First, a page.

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Current Market Observations

March 13, 2023 | Weekly Commentary

Despite last week’s dramatic sell-off across all equity market sectors, the –4.55% drop in the S&P 500 Index fails to tell the week’s full story. The Dow Jones Industrial Average was down –4.44%, and the NASDAQ fell –4.71%, in concert with the broader S&P 500 Index. The stock market’s decline directly implied strong jobs data released Friday and very hawkish comments made by Fed Chairman Jay Powell earlier in the week during his congressional testimony. By the end of the week, Silicon Valley Bank, a bank catering to tech start-ups, was on the brink of failure due to losses on bond reserve holdings, customer withdrawals, and shrinking liquidity. The FDIC seized Silicon Valley Bank, and by late Sunday evening, a new Fed liquidity facility was created and announced that depositors at Silicon Valley Bank would be made whole. We will discuss each of these events below. Meanwhile, in a massive flight-to-quality move, the 10-year US Treasury fell 28 basis points to close the week at 3.70%. 

US Economy 

Fed Chairman Jay Powell testified to congress for two days, first to the U.S. House of Representatives and secondly to the U.S. Senate. Chair Powell was adamant about his objectives to quell still hot-running inflation at these hearings. This message was factored into the markets and moved expectations on further Fed interest rate hikes to moves in the +0.50 – 0.75% at the March 21-22 meeting next week. As expected, markets reacted negatively to even higher than previously expected interest rates as higher rates increase funding costs, slow the economy, and increase the overall cost of expansion for corporations. This turn of events was a solid negative for markets, but the unwelcome news continued.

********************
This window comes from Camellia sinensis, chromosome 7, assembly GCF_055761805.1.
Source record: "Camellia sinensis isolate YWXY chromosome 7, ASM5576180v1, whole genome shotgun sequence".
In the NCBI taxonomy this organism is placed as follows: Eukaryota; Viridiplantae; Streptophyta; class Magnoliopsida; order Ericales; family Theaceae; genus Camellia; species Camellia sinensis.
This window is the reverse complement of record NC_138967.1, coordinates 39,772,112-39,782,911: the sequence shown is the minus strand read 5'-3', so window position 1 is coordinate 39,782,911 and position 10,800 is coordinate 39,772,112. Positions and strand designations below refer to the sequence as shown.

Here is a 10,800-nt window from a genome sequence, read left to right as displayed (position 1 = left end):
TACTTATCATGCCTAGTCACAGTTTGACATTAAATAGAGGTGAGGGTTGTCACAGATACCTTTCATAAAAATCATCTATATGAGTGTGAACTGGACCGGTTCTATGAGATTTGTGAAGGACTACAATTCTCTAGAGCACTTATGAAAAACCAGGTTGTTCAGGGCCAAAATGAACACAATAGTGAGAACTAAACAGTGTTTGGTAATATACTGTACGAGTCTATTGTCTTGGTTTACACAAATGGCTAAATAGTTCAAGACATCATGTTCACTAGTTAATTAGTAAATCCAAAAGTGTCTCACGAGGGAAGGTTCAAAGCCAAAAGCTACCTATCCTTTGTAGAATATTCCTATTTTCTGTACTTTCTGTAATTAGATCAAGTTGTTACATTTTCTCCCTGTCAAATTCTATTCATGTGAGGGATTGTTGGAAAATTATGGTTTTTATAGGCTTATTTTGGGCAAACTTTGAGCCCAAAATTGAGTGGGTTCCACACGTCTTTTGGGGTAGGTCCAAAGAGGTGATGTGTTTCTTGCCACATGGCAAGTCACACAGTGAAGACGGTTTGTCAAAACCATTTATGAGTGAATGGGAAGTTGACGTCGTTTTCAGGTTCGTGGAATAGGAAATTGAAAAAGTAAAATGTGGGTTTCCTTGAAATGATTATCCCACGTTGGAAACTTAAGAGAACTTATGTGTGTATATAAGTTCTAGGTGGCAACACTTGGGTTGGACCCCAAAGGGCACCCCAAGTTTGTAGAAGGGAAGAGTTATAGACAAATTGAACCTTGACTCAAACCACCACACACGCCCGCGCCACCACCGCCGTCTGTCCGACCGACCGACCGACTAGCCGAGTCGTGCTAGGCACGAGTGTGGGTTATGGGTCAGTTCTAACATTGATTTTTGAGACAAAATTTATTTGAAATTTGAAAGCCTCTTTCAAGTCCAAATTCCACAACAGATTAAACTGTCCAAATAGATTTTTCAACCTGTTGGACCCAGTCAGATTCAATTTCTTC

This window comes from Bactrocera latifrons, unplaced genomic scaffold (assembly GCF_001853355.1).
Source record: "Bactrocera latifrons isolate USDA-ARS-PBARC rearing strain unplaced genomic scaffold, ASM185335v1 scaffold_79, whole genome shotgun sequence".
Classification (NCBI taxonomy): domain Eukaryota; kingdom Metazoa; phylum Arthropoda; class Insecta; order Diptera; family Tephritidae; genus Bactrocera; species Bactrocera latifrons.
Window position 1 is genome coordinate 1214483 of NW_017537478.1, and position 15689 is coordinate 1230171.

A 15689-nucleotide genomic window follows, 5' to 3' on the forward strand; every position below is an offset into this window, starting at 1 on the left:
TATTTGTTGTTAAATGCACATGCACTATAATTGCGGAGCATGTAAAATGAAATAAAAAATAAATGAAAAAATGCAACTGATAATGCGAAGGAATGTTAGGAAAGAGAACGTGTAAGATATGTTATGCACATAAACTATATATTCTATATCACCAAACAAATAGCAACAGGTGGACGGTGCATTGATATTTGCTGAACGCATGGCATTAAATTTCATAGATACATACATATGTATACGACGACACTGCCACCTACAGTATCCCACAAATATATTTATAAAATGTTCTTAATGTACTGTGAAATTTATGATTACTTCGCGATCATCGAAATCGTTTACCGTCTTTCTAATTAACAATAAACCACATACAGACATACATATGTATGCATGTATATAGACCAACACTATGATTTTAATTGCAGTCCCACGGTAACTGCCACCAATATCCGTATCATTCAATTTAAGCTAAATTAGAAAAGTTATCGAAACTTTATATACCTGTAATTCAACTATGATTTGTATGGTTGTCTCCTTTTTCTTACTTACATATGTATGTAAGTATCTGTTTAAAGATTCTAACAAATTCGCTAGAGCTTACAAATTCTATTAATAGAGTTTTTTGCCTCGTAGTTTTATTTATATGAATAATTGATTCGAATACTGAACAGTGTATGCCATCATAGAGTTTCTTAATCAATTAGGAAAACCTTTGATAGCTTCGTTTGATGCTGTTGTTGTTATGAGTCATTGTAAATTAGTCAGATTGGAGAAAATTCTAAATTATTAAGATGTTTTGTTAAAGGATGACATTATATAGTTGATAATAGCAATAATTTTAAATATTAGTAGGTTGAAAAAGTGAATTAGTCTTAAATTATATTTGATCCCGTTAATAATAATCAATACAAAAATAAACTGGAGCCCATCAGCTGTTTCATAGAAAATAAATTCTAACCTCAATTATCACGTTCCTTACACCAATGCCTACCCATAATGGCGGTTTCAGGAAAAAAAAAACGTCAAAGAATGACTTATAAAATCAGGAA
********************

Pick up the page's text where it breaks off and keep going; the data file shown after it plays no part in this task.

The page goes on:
• As mentioned above, last week Silicon Valley Bank, the so-called one-stop shop for technology start-ups in the U.S., failed as losses on its bond holdings created a liquidity crisis as depositors lined up to withdraw funds created an old-fashioned “run-on-the-bank.” Following this collapse, another tech-central bank, Signature Bank, also failed. These bank failures, while small by bank standards, prompted the Fed, the FDIC, and bank regulators to:
    • Seize Silicon Valley Bank and Signature Bank
    • Label Silicon Valley Bank and Signature Bank as new “Systemic Institutions.”
    • Guarantee depositors’ access to their accounts, even those over the $250,000 FDIC limit.
    • Create a new Bank Term Funding Program, which will provide liquidity to U.S. depository institutions by allowing them to pledge U.S. Treasury securities to the facility as collateral at PAR value. (This move by the government negates current book losses on U.S. Treasury holdings of banks and provides needed liquidity.)
    • This special Bank Funding program smooths/negates the duration risk that bank bond portfolios had as their holdings have lost money due to the rise of interest rates over the past year (remember, as interest rates rise, bond prices fall).